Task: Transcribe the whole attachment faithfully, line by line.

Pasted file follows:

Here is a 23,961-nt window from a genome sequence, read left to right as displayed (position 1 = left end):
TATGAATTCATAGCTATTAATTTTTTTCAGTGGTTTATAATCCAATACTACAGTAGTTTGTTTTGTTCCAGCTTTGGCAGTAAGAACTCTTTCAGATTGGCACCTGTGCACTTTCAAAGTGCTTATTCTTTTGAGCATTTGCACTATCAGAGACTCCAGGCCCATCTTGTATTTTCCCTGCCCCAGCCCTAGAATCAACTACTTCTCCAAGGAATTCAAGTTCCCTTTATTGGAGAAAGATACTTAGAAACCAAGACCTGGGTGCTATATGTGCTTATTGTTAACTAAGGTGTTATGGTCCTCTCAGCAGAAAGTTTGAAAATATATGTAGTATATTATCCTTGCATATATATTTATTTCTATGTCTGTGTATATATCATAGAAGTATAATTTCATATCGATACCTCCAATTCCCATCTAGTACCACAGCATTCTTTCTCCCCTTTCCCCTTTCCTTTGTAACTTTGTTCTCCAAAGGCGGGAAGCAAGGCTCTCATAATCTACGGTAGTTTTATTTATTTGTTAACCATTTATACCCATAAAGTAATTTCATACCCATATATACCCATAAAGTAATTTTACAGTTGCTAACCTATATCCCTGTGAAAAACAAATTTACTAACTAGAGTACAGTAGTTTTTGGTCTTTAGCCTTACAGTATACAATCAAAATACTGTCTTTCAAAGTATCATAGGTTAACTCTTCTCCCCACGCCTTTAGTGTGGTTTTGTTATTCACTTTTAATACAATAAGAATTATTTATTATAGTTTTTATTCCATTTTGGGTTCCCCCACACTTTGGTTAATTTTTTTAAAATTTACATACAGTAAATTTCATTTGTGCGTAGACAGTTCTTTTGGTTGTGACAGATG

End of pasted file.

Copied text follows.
Here is a 23,961-nt window from a genome sequence, read left to right as displayed (position 1 = left end):
TATGAATTCATAGCTATTAATTTTTTTCAGTGGTTTATAATCCAATACTACAGTAGTTTGTTTTGTTCCAGCTTTGGCAGTAAGAACTCTTTCAGATTGGCACCTGTGCACTTTCAAAGTGCTTATTCTTTTGAGCATTTGCACTATCAGAGACTCCAGGCCCATCTTGTATTTTCCCTGCCCCAGCCCTAGAATCAACTACTTCTCCAAGGAATTCAAGTTCCCTTTATTGGAGAAAGATACTTAGAAACCAAGACCTGGGTGCTATATGTGCTTATTGTTAACTAAGGTGTTATGGTCCTCTCAGCAGAAAGTTTGAAAATATATGTAGTATATTATCCTTGCATATATATTTATTTCTATGTCTGTGTATATATCATAGAAGTATAATTTCATATCGATACCTCCAATTCCCATCTAGTACCACAGCATTCTTTCTCCCCTTTCCCCTTTCCTTTGTAACTTTGTTCTCCAAAGGCGGGAAGCAAGGCTCTCATAATCTACGGTAGTTTTATTTATTTGTTAACCATTTATACCCATAAAGTAATTTCATACCCATATATACCCATAAAGTAATTTTACAGTTGCTAACCTATATCCCTGTGAAAAACAAATTTACTAACTAGAGTACAGTAGTTTTTGGTCTTTAGCCTTACAGTATACAATCAAAATACTGTCTTTCAAAGTATCATAGGTTAACTCTTCTCCCCACGCCTTTAGTGTGGTTTTGTTATTCACTTTTAATACAATAAGAATTATTTATTATAGTTTTTATTCCATTTTGGGTTCCCCCACACTTTGGTTAATTTTTTTAAAATTTACATACAGTAAATTTCATTTGTGCGTAGACAGTTCTTTTGGTTGTGACAGATG